According to the 1991 Census, there were 223,410 non-permanent residents in Canada, representing slightly less than 1% of the total population. There were fewer non-permanent residents in Canada at the time of the 1996 Census: 166,715 non-permanent residents or 0.6% of the total population in 1996.

Total population counts, as well as counts for all variables, are affected by this change in the census universe. Users should be especially careful when comparing data from 1991 or 1996 with data from previous censuses in geographic areas where there is a concentration of non-permanent residents. These include the major metropolitan areas in Ontario, Quebec and British Columbia.

Although every attempt has been made to enumerate non-permanent residents, factors such as language difficulties and the reluctance to complete a government form or understand the need to participate may have affected the enumeration of this population and resulted in undercounting.


Ethnic Origin Area Profile Description:

This table shows counts for the 100 most frequently reported ethnic origins in Canada, based on single response counts (persons who reported one ethnic origin only).

Respondents who reported one ethnic origin are included in the single response row. Respondents who reported more than one ethnic origin are included in the multiple response row for each ethnic group they reported. The total response row indicates the number of respondents who reported each ethnic origin.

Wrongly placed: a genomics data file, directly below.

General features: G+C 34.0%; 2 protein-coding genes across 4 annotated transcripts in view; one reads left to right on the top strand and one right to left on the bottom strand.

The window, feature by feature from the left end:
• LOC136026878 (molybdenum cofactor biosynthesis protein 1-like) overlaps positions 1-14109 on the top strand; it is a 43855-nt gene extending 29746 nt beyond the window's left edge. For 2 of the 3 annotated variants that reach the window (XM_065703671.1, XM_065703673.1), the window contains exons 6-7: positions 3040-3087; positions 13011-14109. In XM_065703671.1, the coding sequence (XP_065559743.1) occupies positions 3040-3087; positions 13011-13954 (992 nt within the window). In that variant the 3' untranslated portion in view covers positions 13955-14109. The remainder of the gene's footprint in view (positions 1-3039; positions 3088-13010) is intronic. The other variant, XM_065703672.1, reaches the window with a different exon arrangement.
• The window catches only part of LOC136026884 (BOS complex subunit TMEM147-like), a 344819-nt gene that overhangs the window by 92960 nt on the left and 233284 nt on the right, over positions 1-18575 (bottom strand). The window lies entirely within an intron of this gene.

Users should be careful when interpreting multiple response counts because respondents who reported more than one ethnic origin are counted in the multiple response row for each ethnic origin they reported. This table cannot be used to calculate the ethnic distribution of the population.

The abbreviation 'n.i.e.' means 'not included elsewhere'. It is used to denote a residual ethnic grouping which contains either a very general ethnic response or several ethnic origins not included as separate groups within an ethnic category. For example, the group 'African (Black), n.i.e.' includes responses such as 'African', 'African Black', 'West African', 'Senegalese', 'Zimbabwean', 'Bantu', 'Zulu', etc.